Austin music producer offers free studio time to create songs about El Paso shooting

Charles Godfrey grew up in El Paso and started his music career there working at Sonic Ranch Studios for 13 years. He has since opened his own studio in Austin at Mosaic Sound Collective. 

When he heard about the shooting in his home town, he wanted to do something to help. “This is what I can do from over here being from over there,” Godfrey said.  

The record producer felt a flood of emotions when he found out his hometown was targeted. One thought in particular really stood out. “How can I just be quiet here?” said Godfrey.  

Instead of being quiet, Godfrey decided it was time to turn up the volume on a conversation he feels is long overdue. “What I'm initially trying to do is just get people's voices heard about the pain and the solidarity, but also the comments that need to be made, the conversations that need to be had. That's one of the most important parts of this because we've rolled over too many times on these shootings,” Godfrey said.  

With 17 years of experience working in music in El Paso and Austin, he orchestrated a plan. 

“Just like a photographer would take a picture of a moment, I do that with audio,” said Godfrey. 

Godfrey is offering free recording sessions and sound mixing to five artists or bands who want to document what happened in El Paso in the corrido style he grew up hearing at the grocery store. “It is about a very strong moment that happened, and they would document it through music,” Godfrey said.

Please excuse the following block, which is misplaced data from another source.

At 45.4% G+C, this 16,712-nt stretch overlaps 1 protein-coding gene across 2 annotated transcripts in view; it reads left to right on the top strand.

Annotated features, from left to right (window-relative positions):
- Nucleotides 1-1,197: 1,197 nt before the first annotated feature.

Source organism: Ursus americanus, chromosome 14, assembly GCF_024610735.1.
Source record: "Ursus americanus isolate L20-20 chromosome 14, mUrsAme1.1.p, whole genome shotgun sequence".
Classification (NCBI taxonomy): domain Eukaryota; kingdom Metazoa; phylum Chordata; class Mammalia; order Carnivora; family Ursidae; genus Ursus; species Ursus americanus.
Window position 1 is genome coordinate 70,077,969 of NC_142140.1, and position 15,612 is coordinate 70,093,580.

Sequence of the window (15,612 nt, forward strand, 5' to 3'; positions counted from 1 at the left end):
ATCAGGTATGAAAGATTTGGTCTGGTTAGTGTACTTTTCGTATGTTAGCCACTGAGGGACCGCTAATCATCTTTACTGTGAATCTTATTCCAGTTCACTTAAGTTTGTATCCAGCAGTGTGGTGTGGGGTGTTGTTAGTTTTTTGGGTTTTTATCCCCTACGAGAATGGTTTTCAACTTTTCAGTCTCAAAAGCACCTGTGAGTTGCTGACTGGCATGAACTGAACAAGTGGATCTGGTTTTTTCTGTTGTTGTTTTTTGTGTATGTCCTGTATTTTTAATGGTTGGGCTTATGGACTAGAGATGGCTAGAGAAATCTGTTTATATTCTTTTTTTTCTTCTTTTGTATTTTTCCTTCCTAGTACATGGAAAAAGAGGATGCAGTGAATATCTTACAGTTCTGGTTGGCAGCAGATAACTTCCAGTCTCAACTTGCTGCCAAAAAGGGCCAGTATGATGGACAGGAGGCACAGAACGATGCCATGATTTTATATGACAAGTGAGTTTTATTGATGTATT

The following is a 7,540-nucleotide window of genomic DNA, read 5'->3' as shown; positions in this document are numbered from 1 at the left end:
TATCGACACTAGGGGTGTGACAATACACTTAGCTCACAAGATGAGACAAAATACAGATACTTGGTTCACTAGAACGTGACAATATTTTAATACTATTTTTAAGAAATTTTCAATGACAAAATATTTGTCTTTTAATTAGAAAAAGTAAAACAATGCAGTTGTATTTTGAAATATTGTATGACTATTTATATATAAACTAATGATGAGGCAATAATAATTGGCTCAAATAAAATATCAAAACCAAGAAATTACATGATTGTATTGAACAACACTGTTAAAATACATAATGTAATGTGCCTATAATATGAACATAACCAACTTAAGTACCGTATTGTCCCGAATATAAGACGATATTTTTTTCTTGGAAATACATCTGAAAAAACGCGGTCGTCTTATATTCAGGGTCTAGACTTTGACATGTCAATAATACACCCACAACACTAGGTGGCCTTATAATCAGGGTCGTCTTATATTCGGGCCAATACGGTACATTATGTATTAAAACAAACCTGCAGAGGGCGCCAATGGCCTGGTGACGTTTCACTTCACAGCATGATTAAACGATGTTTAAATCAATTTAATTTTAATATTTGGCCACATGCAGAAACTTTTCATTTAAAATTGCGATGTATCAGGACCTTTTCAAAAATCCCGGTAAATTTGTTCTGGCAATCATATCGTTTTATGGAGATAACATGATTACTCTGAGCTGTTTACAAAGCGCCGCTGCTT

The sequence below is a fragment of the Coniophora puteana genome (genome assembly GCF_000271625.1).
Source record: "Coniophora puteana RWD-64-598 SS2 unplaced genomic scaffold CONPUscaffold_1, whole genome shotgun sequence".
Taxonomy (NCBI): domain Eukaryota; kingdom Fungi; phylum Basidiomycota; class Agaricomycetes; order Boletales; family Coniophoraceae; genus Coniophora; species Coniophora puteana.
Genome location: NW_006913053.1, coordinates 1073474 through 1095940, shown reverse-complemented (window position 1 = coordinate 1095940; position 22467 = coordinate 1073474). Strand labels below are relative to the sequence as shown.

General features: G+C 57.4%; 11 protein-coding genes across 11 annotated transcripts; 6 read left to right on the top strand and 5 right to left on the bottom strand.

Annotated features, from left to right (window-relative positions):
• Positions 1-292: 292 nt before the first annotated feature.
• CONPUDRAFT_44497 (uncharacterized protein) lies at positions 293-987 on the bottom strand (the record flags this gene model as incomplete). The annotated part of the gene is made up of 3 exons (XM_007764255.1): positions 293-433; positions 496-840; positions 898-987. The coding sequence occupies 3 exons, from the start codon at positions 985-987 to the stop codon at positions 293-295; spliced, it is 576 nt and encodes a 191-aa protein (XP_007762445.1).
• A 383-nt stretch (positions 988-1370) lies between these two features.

His deal, posted online, struck a chord with the music community all over the country.

Without skipping a beat, other industry professionals jumped on board to provide their skills in mastering and distribution. “What I am trying to do is get the voices heard as loud as possible of the people who are affected mostly of this,” said Godfrey. 

Already musicians of all genres from Texas, Connecticut, Tennessee and Mexico have applied. 

“A lot of them, most of them, are from El Paso because that's where the source of pain is at right now and that's where artistry comes from is internal emotion,” Godfrey said.   

All of them hoping to hit the right note with listeners and make a difference before tragedy strikes again. Submissions will be accepted online until August 26.

The five new songs will be released as a downloadable EP by the end of September. Proceeds from the sales of that EP will benefit relief efforts in El Paso.